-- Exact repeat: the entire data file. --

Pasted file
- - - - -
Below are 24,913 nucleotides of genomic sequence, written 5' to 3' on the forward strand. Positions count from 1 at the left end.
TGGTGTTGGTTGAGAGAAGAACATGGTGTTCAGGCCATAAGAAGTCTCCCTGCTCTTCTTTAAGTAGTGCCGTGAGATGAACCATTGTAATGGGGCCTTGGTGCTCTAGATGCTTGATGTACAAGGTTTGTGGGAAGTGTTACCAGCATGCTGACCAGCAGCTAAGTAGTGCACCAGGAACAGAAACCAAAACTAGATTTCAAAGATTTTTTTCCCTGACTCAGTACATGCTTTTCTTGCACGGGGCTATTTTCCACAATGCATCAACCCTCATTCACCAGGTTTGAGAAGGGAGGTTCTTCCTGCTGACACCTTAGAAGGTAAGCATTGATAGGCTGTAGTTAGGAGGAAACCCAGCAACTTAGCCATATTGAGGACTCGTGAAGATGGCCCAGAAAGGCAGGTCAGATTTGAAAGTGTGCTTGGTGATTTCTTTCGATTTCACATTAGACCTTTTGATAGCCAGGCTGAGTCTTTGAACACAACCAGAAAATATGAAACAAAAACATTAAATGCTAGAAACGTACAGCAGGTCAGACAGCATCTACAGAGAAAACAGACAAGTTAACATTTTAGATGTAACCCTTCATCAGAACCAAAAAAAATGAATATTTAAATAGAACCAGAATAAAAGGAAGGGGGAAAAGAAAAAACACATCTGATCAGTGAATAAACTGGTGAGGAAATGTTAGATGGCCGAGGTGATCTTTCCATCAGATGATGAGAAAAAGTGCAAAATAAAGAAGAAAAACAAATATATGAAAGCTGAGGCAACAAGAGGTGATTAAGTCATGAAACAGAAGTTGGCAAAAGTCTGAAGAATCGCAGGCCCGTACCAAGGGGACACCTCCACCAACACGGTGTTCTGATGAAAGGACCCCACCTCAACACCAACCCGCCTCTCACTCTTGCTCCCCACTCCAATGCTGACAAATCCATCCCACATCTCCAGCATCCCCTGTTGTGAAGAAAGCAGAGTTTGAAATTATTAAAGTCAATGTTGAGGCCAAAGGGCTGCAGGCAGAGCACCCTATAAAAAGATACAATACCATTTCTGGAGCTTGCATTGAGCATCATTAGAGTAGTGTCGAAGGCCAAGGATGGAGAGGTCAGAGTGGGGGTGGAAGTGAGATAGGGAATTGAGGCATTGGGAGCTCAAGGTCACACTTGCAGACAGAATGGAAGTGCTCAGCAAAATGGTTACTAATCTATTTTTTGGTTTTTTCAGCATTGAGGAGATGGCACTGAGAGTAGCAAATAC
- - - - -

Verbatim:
Below are 24,913 nucleotides of genomic sequence, written 5' to 3' on the forward strand. Positions count from 1 at the left end.
TGGTGTTGGTTGAGAGAAGAACATGGTGTTCAGGCCATAAGAAGTCTCCCTGCTCTTCTTTAAGTAGTGCCGTGAGATGAACCATTGTAATGGGGCCTTGGTGCTCTAGATGCTTGATGTACAAGGTTTGTGGGAAGTGTTACCAGCATGCTGACCAGCAGCTAAGTAGTGCACCAGGAACAGAAACCAAAACTAGATTTCAAAGATTTTTTTCCCTGACTCAGTACATGCTTTTCTTGCACGGGGCTATTTTCCACAATGCATCAACCCTCATTCACCAGGTTTGAGAAGGGAGGTTCTTCCTGCTGACACCTTAGAAGGTAAGCATTGATAGGCTGTAGTTAGGAGGAAACCCAGCAACTTAGCCATATTGAGGACTCGTGAAGATGGCCCAGAAAGGCAGGTCAGATTTGAAAGTGTGCTTGGTGATTTCTTTCGATTTCACATTAGACCTTTTGATAGCCAGGCTGAGTCTTTGAACACAACCAGAAAATATGAAACAAAAACATTAAATGCTAGAAACGTACAGCAGGTCAGACAGCATCTACAGAGAAAACAGACAAGTTAACATTTTAGATGTAACCCTTCATCAGAACCAAAAAAAATGAATATTTAAATAGAACCAGAATAAAAGGAAGGGGGAAAAGAAAAAACACATCTGATCAGTGAATAAACTGGTGAGGAAATGTTAGATGGCCGAGGTGATCTTTCCATCAGATGATGAGAAAAAGTGCAAAATAAAGAAGAAAAACAAATATATGAAAGCTGAGGCAACAAGAGGTGATTAAGTCATGAAACAGAAGTTGGCAAAAGTCTGAAGAATCGCAGGCCCGTACCAAGGGGACACCTCCACCAACACGGTGTTCTGATGAAAGGACCCCACCTCAACACCAACCCGCCTCTCACTCTTGCTCCCCACTCCAATGCTGACAAATCCATCCCACATCTCCAGCATCCCCTGTTGTGAAGAAAGCAGAGTTTGAAATTATTAAAGTCAATGTTGAGGCCAAAGGGCTGCAGGCAGAGCACCCTATAAAAAGATACAATACCATTTCTGGAGCTTGCATTGAGCATCATTAGAGTAGTGTCGAAGGCCAAGGATGGAGAGGTCAGAGTGGGGGTGGAAGTGAGATAGGGAATTGAGGCATTGGGAGCTCAAGGTCACACTTGCAGACAGAATGGAAGTGCTCAGCAAAATGGTTACTAATCTATTTTTTGGTTTTTTCAGCATTGAGGAGATGGCACTGAGAGTAGCAAATAC